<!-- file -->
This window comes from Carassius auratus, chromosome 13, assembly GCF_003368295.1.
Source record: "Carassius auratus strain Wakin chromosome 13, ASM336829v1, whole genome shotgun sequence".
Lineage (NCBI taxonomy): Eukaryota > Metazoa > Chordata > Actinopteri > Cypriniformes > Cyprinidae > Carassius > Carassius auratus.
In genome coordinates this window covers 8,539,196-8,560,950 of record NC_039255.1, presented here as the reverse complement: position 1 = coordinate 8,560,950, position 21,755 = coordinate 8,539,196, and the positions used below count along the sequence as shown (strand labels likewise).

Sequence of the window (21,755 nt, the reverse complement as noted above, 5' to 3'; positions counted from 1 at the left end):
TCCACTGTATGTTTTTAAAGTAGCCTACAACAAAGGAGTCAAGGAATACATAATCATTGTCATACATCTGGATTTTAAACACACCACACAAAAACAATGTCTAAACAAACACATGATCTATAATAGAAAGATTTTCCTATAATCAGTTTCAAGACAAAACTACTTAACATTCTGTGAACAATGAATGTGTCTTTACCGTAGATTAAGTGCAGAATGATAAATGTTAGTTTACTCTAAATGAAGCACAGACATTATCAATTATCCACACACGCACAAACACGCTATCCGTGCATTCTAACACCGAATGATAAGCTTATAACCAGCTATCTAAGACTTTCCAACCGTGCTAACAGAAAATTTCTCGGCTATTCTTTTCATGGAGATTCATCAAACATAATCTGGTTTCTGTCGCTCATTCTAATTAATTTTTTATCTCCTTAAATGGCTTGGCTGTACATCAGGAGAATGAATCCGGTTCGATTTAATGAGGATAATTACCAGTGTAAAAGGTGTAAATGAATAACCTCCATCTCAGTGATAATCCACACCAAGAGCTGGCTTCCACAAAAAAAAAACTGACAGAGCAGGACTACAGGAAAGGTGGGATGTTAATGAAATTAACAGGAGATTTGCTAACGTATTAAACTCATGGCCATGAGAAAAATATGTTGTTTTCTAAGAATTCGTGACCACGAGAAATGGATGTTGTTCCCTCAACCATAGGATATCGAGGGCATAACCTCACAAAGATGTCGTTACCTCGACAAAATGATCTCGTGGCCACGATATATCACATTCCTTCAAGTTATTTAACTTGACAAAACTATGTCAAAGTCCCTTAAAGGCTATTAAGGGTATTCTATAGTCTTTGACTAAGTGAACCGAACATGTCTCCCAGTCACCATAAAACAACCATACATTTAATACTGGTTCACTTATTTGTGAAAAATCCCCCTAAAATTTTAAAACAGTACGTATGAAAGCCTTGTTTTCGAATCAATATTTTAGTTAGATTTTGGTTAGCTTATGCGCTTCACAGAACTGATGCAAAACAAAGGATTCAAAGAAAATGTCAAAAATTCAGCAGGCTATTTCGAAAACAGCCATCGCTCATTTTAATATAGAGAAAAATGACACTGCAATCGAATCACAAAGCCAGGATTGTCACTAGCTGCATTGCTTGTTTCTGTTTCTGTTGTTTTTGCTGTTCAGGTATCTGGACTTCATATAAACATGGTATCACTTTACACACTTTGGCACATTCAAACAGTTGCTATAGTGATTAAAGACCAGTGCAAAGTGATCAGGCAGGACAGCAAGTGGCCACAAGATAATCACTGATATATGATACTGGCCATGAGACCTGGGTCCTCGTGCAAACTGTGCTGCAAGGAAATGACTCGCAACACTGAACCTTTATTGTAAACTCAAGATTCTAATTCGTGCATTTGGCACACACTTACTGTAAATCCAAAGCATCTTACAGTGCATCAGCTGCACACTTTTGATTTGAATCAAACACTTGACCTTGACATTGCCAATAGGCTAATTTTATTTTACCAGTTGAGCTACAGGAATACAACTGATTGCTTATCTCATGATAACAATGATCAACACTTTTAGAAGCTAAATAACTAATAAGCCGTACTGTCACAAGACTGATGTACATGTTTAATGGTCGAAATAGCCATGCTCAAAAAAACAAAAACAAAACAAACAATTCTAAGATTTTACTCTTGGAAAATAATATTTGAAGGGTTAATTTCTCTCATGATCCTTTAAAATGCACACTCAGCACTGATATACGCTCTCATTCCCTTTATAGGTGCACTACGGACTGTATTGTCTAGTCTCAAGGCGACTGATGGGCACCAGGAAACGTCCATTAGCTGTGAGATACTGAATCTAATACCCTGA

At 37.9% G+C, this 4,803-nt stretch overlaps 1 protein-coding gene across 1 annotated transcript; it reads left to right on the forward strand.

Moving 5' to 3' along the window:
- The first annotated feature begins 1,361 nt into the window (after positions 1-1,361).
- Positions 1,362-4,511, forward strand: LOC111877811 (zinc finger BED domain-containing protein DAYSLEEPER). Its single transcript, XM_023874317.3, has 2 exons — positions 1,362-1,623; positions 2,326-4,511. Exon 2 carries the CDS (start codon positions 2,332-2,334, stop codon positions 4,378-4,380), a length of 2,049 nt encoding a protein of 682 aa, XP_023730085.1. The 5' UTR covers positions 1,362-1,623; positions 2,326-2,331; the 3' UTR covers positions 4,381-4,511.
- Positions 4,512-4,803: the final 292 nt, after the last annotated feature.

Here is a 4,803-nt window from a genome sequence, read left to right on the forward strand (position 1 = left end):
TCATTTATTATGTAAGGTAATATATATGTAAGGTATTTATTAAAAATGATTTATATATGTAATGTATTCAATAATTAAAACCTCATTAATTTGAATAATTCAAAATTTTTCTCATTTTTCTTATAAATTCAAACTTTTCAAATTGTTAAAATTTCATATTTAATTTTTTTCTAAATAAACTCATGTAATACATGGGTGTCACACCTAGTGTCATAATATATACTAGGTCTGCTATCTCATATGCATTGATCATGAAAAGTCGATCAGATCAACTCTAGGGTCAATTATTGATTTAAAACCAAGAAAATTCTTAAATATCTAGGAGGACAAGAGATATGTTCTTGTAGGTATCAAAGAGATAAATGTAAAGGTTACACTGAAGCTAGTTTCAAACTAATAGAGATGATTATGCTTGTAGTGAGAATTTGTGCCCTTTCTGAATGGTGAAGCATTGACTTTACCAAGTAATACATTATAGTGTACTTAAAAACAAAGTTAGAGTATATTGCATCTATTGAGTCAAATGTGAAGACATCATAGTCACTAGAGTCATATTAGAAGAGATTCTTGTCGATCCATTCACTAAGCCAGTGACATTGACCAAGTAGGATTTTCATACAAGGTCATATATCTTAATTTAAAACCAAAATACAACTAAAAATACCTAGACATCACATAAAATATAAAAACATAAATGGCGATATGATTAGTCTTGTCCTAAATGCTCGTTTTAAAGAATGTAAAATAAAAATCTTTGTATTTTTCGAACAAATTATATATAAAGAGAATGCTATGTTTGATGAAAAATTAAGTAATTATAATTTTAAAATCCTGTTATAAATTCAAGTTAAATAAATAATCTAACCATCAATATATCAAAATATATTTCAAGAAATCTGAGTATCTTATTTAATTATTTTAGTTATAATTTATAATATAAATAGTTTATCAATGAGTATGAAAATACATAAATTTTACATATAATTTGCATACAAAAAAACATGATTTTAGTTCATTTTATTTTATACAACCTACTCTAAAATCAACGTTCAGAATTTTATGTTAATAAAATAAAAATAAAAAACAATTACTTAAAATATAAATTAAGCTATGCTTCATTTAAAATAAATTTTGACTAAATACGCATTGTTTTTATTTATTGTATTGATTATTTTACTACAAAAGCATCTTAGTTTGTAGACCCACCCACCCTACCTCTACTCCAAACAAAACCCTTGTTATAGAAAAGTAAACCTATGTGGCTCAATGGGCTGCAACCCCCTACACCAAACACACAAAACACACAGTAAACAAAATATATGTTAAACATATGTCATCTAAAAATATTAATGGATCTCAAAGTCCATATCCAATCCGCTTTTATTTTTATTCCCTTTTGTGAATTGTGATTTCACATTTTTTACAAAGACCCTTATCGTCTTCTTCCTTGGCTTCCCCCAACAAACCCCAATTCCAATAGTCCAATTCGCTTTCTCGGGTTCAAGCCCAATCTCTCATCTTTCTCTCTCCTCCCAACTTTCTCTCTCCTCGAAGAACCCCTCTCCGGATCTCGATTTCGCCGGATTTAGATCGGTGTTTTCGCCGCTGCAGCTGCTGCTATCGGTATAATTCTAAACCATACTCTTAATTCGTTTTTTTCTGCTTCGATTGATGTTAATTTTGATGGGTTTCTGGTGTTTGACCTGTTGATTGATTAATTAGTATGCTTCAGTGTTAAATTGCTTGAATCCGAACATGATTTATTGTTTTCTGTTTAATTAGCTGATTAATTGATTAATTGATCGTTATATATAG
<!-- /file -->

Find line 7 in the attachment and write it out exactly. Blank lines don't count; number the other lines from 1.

At 37.9% G+C, this 4,803-nt stretch overlaps 1 protein-coding gene across 1 annotated transcript; it reads left to right on the forward strand.